SYNOPSIS

THE MOTHER OF THE INNOCENTS:

A Florentine story of Charity and Mercy

This film brings together a little-known story in Florentine history about the Innocenti Institute which granted access to follow the restoration of one of their most prized artworks by a great master.

In 1419, an architectural genius began building a children’s hospital and orphanage in Florence, Italy that would help define a component of social welfare in the humanist movement.  This building has come to represent a social history which begins at the center of the Italian Renaissance and carries on to this day.

Renaissance Florence has a serious problem of child abandonment. Babies are being left in markets, on church steps, drowned in the Arno river or left in the surrounding fields where they could be consumed by wild animals. There is a growing concern for the souls of these unbaptized babies and an organized movement begins around the idea of solving the problem.

Florentines understand that mercy and charity are part of who they are and they see it as a duty to respect and help the needy. By 1436 the Hospital of the Innocents opens its doors and begins the process of taking in abandoned babies and giving shelter to mothers and their infant children: over 500,000 have been assisted since its inception.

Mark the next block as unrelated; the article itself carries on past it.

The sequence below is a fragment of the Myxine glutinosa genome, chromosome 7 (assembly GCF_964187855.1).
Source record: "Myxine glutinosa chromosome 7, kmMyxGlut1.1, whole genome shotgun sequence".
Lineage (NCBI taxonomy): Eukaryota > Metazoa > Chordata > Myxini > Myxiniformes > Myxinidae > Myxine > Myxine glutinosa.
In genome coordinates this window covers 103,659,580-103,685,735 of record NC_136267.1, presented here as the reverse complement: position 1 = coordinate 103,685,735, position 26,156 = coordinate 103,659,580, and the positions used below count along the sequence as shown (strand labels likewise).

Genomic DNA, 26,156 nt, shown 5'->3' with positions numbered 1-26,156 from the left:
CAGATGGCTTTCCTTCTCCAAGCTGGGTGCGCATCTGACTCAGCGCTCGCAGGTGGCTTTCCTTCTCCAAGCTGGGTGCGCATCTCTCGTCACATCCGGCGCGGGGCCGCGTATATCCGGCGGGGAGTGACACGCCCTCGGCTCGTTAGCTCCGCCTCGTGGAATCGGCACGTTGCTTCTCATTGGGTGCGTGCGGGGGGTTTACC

To celebrate the opening, a great painting was commissioned by the master Domenico di Michelino who painted the famous Mother of the Innocents. In 2013 the painting was sent off for a two year restoration project and this film follows the complete process of restoring the painting.

From a small studio in the Santa Croce district, two women work step by step to bring the painting back to life to become the centrepiece of a new Museum.  Through an educational and entertaining process we learn about photographic techniques, the restoration process, ancient recipes and varnish removal.

The cameras are present as we witness some astounding surprises of what the restorers find in this mysterious work.

The history of the Institute and the importance of this painting in Florentine life is revealed through the work and in the film. At the time, the Innocenti Hospice is one of two major hospitals in Florence and is one of the first dedicated children’s hospitals in the world.

History allows us to understand the intentions of the Institute and we can now appreciate that it is set up, not only to care for the absolute well being of abandoned children, but also to integrate these children into society.

The intent of the humanists is not just to save these children from certain death and eternal damnation, but to raise them; to teach them to read, to write, to become artists and productive members of Florentine society.